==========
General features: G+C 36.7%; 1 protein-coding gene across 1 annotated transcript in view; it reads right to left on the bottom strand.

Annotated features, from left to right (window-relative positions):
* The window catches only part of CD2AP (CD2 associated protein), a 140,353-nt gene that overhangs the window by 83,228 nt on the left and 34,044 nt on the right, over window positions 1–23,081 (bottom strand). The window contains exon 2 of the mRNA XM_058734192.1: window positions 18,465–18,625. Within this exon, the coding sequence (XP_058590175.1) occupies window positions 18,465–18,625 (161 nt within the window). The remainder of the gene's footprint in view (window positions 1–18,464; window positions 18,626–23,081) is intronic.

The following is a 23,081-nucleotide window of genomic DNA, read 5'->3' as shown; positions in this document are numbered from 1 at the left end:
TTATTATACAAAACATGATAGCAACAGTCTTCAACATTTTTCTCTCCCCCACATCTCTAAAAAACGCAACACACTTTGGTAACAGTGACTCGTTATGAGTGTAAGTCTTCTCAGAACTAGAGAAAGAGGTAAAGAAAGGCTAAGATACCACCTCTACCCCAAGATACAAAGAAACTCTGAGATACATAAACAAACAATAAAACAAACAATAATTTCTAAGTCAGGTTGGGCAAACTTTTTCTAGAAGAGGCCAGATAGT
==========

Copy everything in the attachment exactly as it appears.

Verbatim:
General features: G+C 36.7%; 1 protein-coding gene across 1 annotated transcript in view; it reads right to left on the bottom strand.

Annotated features, from left to right (window-relative positions):
* The window catches only part of CD2AP (CD2 associated protein), a 140,353-nt gene that overhangs the window by 83,228 nt on the left and 34,044 nt on the right, over window positions 1–23,081 (bottom strand). The window contains exon 2 of the mRNA XM_058734192.1: window positions 18,465–18,625. Within this exon, the coding sequence (XP_058590175.1) occupies window positions 18,465–18,625 (161 nt within the window). The remainder of the gene's footprint in view (window positions 1–18,464; window positions 18,626–23,081) is intronic.

The following is a 23,081-nucleotide window of genomic DNA, read 5'->3' as shown; positions in this document are numbered from 1 at the left end:
TTATTATACAAAACATGATAGCAACAGTCTTCAACATTTTTCTCTCCCCCACATCTCTAAAAAACGCAACACACTTTGGTAACAGTGACTCGTTATGAGTGTAAGTCTTCTCAGAACTAGAGAAAGAGGTAAAGAAAGGCTAAGATACCACCTCTACCCCAAGATACAAAGAAACTCTGAGATACATAAACAAACAATAAAACAAACAATAATTTCTAAGTCAGGTTGGGCAAACTTTTTCTAGAAGAGGCCAGATAGT